Coalition of West Valley municipalities formed to fight homelessness

Collaboration to explore regional solutions

Posted 7/2/20

A coalition of West Valley cities and towns are coming together to fight homelessness.

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Coalition of West Valley municipalities formed to fight homelessness

Collaboration to explore regional solutions


A coalition of West Valley cities and towns are coming together to fight homelessness.

The cities of Peoria and Surprise have already joined what has come to be known as the West Valley Cooperative Homelessness Effort.

El Mirage, Glendale and Goodyear are taking resolutions to their councils for review and approval within the next few months. And other municipalities could follow, officials say.

The coalition is a collaborative effort for a continued commitment to collective and coordinated approaches to homelessness.

Peoria Neighborhood and Human Services Director Chris Hallett said a number of West Valley cities have been meeting for the last 18 months to discuss homeless issues, and a new council-approved resolution will complement what is already being done.

Homelessness does not stop at individual boarders, so there is power in numbers, he said.

“The more we work together, the better we are going to be able to handle these problems,” he said. “This will provide a more balanced approached to homelessness.”

The number of persons experiencing unsheltered homelessness in the Maricopa region has increased between 2014 and 2020, according to Maricopa Association of Governments.

Under Peoria’s resolution, the city will work with the coalition to explore regional solutions to homelessness; research best practices to prevent and reduce homelessness; share Peoria data with other jurisdictions for planning purposes; collaborate on regional strategies for consideration by each individual jurisdiction; and explore opportunities for a balanced portfolio of housing for all incomes and levels of support.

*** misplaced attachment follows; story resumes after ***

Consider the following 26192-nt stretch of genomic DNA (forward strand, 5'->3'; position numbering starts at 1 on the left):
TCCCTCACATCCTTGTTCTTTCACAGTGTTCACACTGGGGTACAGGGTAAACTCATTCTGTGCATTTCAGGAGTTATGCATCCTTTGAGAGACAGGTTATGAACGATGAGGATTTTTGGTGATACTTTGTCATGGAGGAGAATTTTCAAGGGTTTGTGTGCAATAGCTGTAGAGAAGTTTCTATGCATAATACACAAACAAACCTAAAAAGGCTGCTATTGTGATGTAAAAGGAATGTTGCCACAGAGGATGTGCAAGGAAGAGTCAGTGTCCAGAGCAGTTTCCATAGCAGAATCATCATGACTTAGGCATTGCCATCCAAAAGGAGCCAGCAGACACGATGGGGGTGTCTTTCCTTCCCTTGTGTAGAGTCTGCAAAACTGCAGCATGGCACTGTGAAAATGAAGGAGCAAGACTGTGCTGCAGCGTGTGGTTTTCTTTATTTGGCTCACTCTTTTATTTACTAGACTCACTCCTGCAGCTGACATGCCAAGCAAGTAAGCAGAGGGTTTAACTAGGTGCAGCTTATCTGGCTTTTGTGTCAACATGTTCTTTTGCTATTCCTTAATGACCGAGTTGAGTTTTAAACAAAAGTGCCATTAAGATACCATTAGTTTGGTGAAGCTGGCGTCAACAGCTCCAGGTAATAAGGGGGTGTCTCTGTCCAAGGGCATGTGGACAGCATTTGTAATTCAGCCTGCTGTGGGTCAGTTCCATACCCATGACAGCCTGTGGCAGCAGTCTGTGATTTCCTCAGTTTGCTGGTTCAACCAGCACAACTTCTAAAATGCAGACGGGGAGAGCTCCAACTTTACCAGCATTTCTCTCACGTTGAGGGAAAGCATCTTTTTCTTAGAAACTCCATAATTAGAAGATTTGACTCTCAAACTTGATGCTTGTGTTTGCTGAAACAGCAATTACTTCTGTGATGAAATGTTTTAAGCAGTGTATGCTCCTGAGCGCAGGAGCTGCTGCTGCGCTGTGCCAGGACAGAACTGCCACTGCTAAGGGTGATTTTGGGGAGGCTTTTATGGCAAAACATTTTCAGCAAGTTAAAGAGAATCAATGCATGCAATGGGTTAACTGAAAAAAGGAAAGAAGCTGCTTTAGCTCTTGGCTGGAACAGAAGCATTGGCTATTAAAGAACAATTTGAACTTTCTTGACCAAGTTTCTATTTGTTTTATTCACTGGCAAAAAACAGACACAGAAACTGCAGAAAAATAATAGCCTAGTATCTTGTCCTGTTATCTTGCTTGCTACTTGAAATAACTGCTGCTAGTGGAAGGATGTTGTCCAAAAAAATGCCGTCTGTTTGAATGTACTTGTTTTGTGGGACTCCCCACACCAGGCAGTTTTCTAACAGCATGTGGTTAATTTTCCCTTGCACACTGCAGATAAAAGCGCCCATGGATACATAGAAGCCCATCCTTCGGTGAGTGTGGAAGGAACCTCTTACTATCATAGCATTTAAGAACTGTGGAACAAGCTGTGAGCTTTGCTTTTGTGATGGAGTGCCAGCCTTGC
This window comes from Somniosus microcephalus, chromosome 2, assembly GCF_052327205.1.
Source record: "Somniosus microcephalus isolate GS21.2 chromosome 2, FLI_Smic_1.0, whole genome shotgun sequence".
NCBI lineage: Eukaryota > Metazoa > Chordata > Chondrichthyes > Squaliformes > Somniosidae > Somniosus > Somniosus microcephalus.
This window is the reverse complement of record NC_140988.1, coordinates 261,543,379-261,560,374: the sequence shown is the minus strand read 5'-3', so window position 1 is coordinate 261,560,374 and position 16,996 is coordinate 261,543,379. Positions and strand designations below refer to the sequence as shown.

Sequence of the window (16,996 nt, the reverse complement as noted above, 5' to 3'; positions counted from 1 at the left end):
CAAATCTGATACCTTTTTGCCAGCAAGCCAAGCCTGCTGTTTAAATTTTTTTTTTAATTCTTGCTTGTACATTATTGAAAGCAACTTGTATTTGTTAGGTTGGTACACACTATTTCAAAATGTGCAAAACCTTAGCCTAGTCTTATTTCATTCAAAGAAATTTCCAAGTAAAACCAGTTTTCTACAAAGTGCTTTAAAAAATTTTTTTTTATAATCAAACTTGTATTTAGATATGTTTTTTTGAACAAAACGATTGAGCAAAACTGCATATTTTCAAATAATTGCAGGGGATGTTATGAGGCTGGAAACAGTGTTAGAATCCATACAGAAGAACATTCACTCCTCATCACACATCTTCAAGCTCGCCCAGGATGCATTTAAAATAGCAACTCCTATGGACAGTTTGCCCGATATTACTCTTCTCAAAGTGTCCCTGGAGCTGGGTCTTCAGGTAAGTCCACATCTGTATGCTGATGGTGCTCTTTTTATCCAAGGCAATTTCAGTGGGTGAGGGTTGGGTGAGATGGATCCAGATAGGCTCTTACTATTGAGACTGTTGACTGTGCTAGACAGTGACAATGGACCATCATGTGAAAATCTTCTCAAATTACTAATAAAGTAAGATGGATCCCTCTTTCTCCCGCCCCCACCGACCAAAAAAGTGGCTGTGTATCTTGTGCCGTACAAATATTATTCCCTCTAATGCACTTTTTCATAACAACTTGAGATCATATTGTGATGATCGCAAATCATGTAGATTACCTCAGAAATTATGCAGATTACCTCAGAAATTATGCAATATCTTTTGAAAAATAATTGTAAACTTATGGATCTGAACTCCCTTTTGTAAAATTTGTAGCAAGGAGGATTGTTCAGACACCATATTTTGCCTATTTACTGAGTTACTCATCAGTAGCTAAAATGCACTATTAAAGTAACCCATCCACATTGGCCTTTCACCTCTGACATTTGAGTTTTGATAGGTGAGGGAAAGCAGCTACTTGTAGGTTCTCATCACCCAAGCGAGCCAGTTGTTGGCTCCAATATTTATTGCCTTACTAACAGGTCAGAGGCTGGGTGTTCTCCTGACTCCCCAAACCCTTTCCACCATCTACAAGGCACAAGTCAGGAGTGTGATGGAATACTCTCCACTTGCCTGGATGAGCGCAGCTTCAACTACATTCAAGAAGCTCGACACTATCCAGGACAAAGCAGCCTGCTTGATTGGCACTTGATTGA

Mr. Hallett said this message of collaboration conveys that West Valley jurisdictions are committed to implementing collective and coordinated approaches to homelessness, which is especially appropriate when working with individuals who do not live within commonly defined boundaries and who may travel across municipalities for a variety of reasons.

In November 2017, West Valley city and town human services and police department directors and staff began meeting to specifically discuss regional homelessness. Members of this group expressed it would be valuable to discuss opportunities, best practices, resources and individual approaches in a collaborative group setting. Participants further defined the benefits of collaboration, which include improving information exchange, data sharing, leveraging resources, as well as defining common measurements, goals and terminology.

Currently, directors and staff from the cities of Avondale, El Mirage, Glendale, Goodyear, Peoria and Surprise regularly attend these meetings. Mr. Hallett said none of the participating jurisdictions individually possess all the resources needed to solve the cross-jurisdictional issue of homelessness, so with jurisdictions working together, resources could be better coordinated and leveraged to serve additional people in ways that are more effective and provide a wider array of resources for each jurisdictions’ citizens.

Seth Dyson, human service and community vitality director, said the City of Surprise has been an active member of this regional municipal collaborative for over a year.

He said the first and most immediate step for this municipal collaborative is to continue to gather data, trends and learn best practices. This includes but is not limited to homeless prevention, response and housing solutions to ensure homelessness is rare, brief and non-recurring. Understanding this is a regional issue, the collaborative will learn from each other and MAG’s Continuum of Care system to identity opportunities and challenges, he said.

“Surprise brings both in-kind assets through staff support along with city and federal financial resources to invest in programs,” Mr. Dyson said. “Current time and resource investments support the annual Point-in-Time count, supporting homeless prevention through the Surprise Resource Center programs, and helping to lead the efforts to establish the new Northwest Valley Interfaith Homeless Emergency Lodging Program, operated by Lutheran Social Services of the Southwest in partnership with several local churches.”